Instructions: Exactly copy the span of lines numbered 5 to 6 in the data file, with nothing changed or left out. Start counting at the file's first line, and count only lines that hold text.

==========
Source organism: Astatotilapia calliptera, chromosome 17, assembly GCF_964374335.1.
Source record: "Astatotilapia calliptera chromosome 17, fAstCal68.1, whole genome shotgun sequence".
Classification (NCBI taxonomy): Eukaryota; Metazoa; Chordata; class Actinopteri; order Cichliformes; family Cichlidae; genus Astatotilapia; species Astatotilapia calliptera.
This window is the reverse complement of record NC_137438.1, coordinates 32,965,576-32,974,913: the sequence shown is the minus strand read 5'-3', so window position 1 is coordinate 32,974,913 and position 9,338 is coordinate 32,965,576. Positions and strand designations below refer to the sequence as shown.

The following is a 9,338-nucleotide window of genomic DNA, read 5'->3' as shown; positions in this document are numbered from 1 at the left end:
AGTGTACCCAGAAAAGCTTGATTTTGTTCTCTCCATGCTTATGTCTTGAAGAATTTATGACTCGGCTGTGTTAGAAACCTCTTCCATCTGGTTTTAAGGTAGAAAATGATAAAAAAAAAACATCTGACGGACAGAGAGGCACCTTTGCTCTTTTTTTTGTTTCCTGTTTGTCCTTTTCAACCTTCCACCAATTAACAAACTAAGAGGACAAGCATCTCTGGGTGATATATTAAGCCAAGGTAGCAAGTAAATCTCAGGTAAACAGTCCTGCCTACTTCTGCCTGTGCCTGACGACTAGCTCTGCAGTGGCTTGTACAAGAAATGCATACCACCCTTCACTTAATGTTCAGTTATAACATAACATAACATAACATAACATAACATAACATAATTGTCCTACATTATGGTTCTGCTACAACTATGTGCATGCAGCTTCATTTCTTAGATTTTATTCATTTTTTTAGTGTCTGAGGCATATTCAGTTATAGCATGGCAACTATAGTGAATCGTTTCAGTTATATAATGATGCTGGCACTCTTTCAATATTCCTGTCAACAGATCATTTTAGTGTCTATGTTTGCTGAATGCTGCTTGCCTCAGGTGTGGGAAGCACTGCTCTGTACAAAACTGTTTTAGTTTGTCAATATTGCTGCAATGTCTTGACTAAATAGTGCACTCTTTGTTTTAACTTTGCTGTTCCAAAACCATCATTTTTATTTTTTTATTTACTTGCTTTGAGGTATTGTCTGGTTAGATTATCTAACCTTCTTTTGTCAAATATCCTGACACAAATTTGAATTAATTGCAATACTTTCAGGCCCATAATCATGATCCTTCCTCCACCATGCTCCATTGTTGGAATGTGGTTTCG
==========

The following is a 9,338-nucleotide window of genomic DNA, read 5'->3' as shown; positions in this document are numbered from 1 at the left end:
AGTGTACCCAGAAAAGCTTGATTTTGTTCTCTCCATGCTTATGTCTTGAAGAATTTATGACTCGGCTGTGTTAGAAACCTCTTCCATCTGGTTTTAAGGTAGAAAATGATAAAAAAAAAACATCTGACGGACAGAGAGGCACCTTTGCTCTTTTTTTTGTTTCCTGTTTGTCCTTTTCAACCTTCCACCAATTAACAAACTAAGAGGACAAGCATCTCTGGGTGATATATTAAGCCAAGGTAGCAAGTAAATCTCAGGTAAACAGTCCTGCCTACTTCTGCCTGTGCCTGACGACTAGCTCTGCAGTGGCTTGTACAAGAAATGCATACCACCCTTCACTTAATGTTCAGTTATAACATAACATAACATAACATAACATAACATAACATAATTGTCCTACATTATGGTTCTGCTACAACTATGTGCATGCAGCTTCATTTCTTAGATTTTATTCATTTTTTTAGTGTCTGAGGCATATTCAGTTATAGCATGGCAACTATAGTGAATCGTTTCAGTTATATAATGATGCTGGCACTCTTTCAATATTCCTGTCAACAGATCATTTTAGTGTCTATGTTTGCTGAATGCTGCTTGCCTCAGGTGTGGGAAGCACTGCTCTGTACAAAACTGTTTTAGTTTGTCAATATTGCTGCAATGTCTTGACTAAATAGTGCACTCTTTGTTTTAACTTTGCTGTTCCAAAACCATCATTTTTATTTTTTTATTTACTTGCTTTGAGGTATTGTCTGGTTAGATTATCTAACCTTCTTTTGTCAAATATCCTGACACAAATTTGAATTAATTGCAATACTTTCAGGCCCATAATCATGATCCTTCCTCCACCATGCTCCATTGTTGGAATGTGGTTTCG